orlandobruin: Personally, it is not worth the aggravation and lost sleep for me to stay up late on the east coast to watch the midweek games anymore, which (like discussing whether UCLA can go 3-6 on the road in PAC 12 play) also speaks volumes about the status of UCLA basketball. So my answer to this question is solely based on the games that I have watched. The product that I saw on the floor against Oregon did not look as good as the product that I saw on the floor against Kentucky, Gonzaga, or even North Carolina. It looked a lot like the team I saw play Kansas. A lot like the team that I saw play Wake Forest. So I cannot say whether there has been team improvement. The Bruins are all over the map and we are never quite sure what kind of performance we are going to get. Consistently inconsistent, which is never a good thing.
DCBruins: In two and half season watching Steve Alford I have never seen him so confused on rotations. The first half nine guys played against Oregon and ten against Oregon State. The Oregon game looked like an exhibition where you were experimenting with all kinds of things. I think Steve realizes the defensive problem is big, but does not have a clue on what he is going to do to fix it.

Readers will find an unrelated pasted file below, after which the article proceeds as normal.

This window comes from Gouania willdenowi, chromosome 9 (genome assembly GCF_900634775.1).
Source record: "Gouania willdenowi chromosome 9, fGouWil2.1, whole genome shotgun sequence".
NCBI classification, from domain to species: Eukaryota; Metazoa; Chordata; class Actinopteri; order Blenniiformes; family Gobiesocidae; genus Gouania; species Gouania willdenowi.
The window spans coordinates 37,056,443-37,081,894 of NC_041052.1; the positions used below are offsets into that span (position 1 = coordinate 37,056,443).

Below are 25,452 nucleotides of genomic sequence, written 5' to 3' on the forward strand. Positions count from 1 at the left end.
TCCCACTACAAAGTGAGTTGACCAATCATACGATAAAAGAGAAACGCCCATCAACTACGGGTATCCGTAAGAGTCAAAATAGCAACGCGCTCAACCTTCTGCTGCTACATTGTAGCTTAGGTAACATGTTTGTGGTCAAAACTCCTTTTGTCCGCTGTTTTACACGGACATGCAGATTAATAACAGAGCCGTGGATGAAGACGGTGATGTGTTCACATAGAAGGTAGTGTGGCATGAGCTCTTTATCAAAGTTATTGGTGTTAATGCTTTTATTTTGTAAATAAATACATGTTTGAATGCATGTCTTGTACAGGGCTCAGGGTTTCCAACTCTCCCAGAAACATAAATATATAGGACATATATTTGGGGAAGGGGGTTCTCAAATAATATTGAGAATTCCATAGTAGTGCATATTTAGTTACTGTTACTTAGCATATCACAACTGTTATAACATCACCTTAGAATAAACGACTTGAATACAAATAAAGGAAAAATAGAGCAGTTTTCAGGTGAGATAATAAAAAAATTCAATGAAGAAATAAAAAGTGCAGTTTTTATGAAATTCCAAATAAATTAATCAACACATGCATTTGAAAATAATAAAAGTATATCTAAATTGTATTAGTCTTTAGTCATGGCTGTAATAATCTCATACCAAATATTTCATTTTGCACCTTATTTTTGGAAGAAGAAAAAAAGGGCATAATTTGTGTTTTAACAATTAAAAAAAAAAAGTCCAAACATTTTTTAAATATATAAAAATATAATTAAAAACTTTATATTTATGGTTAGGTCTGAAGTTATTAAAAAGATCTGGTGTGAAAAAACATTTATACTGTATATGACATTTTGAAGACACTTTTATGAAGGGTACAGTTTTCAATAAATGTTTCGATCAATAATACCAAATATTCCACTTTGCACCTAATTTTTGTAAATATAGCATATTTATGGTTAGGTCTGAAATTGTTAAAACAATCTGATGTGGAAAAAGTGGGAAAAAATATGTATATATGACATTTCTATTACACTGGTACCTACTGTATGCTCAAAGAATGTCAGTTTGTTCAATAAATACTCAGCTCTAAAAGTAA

Joe Piechowski: On one hand, if you look at certain games, the answer would be yes, the team has improved, but that also depends on which games you are looking at. If you compare, say, Monmouth to, say, Arizona or OSU, the answer is yes. But if you compare Monmouth to Oregon or Southern Cal, the answer is clearly no. That's due entirely to this team playing inconsistent defense. When they play defense, they look very good. When they don't, they look awful. So, if you use consistency as your measuring stick which you probably should, then the answer is no. There has not been improvement from the beginning of the year and that's all on Steve Alford.
Bruinette88: No, the Bruins have not "steadily improved" this season, or for that matter, in any season with Steve Alford in charge of the program. The results reflect that fact. UCLA's record in its first 10 games this season is 7-3; in the second 10 games its record is 5-5.
The fundamental problems that were evident in game 1 against Monmouth still haven't been addressed. As a result, the Bruins' performances have been incredibly inconsistent. There's no shortage of talent on the roster, but the Bruins are less than the sum of their parts. That's on Alford, not the players. UCLA isn't losing games because Bryce Alford is a weak defender, or because Tony Parker is foul prone, or because Aaron Holiday plays like a freshman at times. It's because Steve Alford has failed to put his players in positions to succeed.
5. Before the Bruins played their first game of 2015-16, Steve Alford said "We don't know our identity yet. People are asking ‘what's your identity?' You have no idea' we haven't played any games." Steve Alford's Bruins now have 20 games under their belt. How would you define UCLA's identity?
orlandobruin: Consistently inconsistent. Or "no defense."
DCBruins: We can't guard guards but we can beat teams with good bigs.
Joe Piechowski: Lacking defensively.
Bruinette88: Poorly coached, undisciplined, and soft--both mentally and physically.